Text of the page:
Tuesday, March 1, 2011
Aileen Wuornos, "The Damsel of Death"
Aileen Wuornos was born February 29, 1956 to the parents of Diane Pratt and Leo Pittman. Her mother and father divorced when Aileen was very young, leaving their family torn. Her father was a child molester and felon and he was sent to prison for rape and attempted murder. Aileen's mother abandoned her and her brother, Keith, leaving them to live with their grandparents. Aileen had a horrible childhood. Her and her brother began rebelling early by refusing to go to school, using drugs, and engaging in sexual activities. Aileen became pregnant at a very young age but was forced to give her baby up for adoption (Osborn, 2009).
In 1971, when Aileen was just 15, her grandmother died leaving her homeless. To make ends meet she became a prostitute and began committing petty crimes. In 1976, Aileen hitch-hiked to Florida where she met her husband, Lewis Fell (a well-off elderly man). Nine weeks later Lewis filed a restraining order against Aileen because of physical abuse and their marriage ended. After her marriage, Aileen continued to break the law and also continued to work as a prostitute. Over the next few years, Aileen was arrested multiple times for crimes such as armed robbery, forgery, suspected involvement in the theft of weapons, grand theft auto, and assault (Osborn, 209).
In 1989, things change as the murders began. Aileen's first victim was Richard Mallory, 51. Mallory was known for his love of strip clubs and sleazy bars and he picked up Aileen sometime on December 1, 1989. The rest of the story is merely subjective based on Aileen's testimony. The report says that the two drove off and began a money transaction for sex. Aileen reported that Mallory became abusive causing the two to fight. She then pulled out the pistol in her purse and shot him to death. She then covered him with a piece of carpet and drove off in his car. At this time Aileen has been traveling with her lesbian companion, Tyria Moore. Aileen went back to her motel to show Moore the car and possessions she'd stolen, but Moore did not report Aileen (Bankston, 1996).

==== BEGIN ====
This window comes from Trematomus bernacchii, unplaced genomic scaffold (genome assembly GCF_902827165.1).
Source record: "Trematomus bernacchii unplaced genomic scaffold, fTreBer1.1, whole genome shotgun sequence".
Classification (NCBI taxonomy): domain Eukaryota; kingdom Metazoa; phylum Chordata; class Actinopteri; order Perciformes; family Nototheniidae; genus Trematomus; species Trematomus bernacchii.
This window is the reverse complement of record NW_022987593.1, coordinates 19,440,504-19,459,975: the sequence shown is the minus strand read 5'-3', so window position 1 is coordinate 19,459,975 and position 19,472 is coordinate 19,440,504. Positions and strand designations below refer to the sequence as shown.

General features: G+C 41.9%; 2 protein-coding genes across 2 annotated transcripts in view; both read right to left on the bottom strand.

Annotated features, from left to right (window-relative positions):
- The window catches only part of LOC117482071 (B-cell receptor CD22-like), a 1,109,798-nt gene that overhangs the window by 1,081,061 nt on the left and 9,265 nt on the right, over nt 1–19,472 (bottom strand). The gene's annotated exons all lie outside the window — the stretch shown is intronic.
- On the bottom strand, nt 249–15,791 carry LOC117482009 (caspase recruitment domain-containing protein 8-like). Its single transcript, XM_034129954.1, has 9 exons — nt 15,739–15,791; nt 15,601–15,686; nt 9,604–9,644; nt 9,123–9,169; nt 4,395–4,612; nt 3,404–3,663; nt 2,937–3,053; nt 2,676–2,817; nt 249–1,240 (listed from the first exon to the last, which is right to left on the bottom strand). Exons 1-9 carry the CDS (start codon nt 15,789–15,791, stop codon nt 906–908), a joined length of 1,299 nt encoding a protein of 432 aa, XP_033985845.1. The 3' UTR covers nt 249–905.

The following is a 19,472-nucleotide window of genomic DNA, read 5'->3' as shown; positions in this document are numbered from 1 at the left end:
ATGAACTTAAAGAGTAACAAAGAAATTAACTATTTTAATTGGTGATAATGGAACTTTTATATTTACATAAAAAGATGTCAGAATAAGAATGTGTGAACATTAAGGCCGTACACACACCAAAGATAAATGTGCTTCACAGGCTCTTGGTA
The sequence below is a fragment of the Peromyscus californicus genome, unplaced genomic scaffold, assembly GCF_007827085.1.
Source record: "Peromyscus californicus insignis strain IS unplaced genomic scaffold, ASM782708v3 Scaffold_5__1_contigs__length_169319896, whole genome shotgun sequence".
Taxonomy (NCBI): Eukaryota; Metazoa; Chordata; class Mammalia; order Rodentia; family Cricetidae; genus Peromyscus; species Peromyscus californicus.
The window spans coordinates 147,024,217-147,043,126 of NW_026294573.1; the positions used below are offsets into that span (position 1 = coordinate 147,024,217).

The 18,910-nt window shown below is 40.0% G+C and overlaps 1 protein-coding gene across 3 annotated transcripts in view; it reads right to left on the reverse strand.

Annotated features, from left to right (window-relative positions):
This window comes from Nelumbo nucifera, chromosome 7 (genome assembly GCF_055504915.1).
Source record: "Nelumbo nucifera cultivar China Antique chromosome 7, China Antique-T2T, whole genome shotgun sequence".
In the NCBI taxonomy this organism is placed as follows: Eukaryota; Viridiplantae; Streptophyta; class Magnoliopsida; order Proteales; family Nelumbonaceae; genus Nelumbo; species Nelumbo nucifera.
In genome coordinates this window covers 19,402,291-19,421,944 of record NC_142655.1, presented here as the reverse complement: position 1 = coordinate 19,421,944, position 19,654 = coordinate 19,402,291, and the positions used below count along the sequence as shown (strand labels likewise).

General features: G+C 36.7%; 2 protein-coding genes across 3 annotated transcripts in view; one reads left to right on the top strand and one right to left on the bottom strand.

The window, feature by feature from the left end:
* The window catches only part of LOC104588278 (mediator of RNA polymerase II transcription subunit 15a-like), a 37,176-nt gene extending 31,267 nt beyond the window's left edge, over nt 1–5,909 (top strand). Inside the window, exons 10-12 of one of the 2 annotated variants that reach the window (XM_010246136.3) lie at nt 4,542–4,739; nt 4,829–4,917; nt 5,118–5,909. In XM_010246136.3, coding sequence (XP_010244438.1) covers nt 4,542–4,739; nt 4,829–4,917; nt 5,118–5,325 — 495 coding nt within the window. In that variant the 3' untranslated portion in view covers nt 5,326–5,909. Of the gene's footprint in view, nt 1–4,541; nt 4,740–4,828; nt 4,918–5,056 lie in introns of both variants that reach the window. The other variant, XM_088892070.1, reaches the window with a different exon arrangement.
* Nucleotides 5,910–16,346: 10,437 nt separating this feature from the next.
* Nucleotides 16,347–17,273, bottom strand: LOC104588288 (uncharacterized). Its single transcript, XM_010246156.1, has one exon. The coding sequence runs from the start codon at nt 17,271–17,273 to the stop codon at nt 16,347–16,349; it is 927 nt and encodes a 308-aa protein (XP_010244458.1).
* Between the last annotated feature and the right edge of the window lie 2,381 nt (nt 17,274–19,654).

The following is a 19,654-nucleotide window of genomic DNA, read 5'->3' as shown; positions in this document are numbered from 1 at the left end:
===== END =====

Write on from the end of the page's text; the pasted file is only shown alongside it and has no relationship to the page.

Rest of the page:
Then one by one, more victims came rolling on. Other men she killed include David Spears, Charles Carskaddon and Troy Burress. A Marion Country Investigator, John Tilley, was involved in the case of Troy Burress and was out of leads until he heard about the murders of two other men who had also been found shot in the woods. Tilley then met up with the investigators on both the Spears and Carskaddon cases and together they saw a connection between the murders. However, this connection was not enough to stop the killings because days later another man, Charles Humphrcys, was found dead. He had been shot seven times. The investigation continued and the officers began gathering more and more clues. They figured that the killer was a woman because none of the victims had been shot in the head, and women tend to aim lower. Then on November19, the seventh body, Walter Antonio, was found. He had been shot four times and left wearing only tube socks. After this the police went to the press, with a rough sketch of the killer (Bankston, 1996).
Aileen's murdering spree came to an end when her lesbian lover broke up with her. Aileen was living at a hotel at the time and began to heavily to drink the rest of her money away. On January 9, Aileen had been sleeping on a car seat outside a biker bar where two men offered her a $20 motel for the night. When Aileen arrived at the hotel, she was surrounded by officers who were ready to take her in. There had been hundreds of tips suggesting that Aileen was there and the hotel manager also recognized her from the sketch in the media (Bankston, 1996). Aileen was executed by the use of lethal injection on October 9, 2002 after a lengthy mental health investigation. At first she claimed that the killings were in self defense, but later said that was lie, that she had intended to rob and kill those men. She even told the court that if she was released, she knew she would kill again. She was the tenth woman to be executed in the United States since capital punishment resumed in 1977. Aileen's story has been portrayed in two movies, three books, and an opera ("Woman who killed," 2002).
Bankston, John. (2006, January 1). Case file: aileen "lee" wournos. Retrieved from: http://www.policemag.com/Channel/Patrol/Articles/1996/01/Aileen-Lee-Wournos.aspx
Osborn, Jim. (2009, April 5). Aileen wuornos: female serial killer Retrieved from: http://www.suite101.com/content/aileen-wuornos-a107584
Woman who killed six is executed in florida. (2002, October 10). Retrieved from: http://nytimes.com/2002/10/10/us/woman-who-killed-6-is-executed-in-florida.html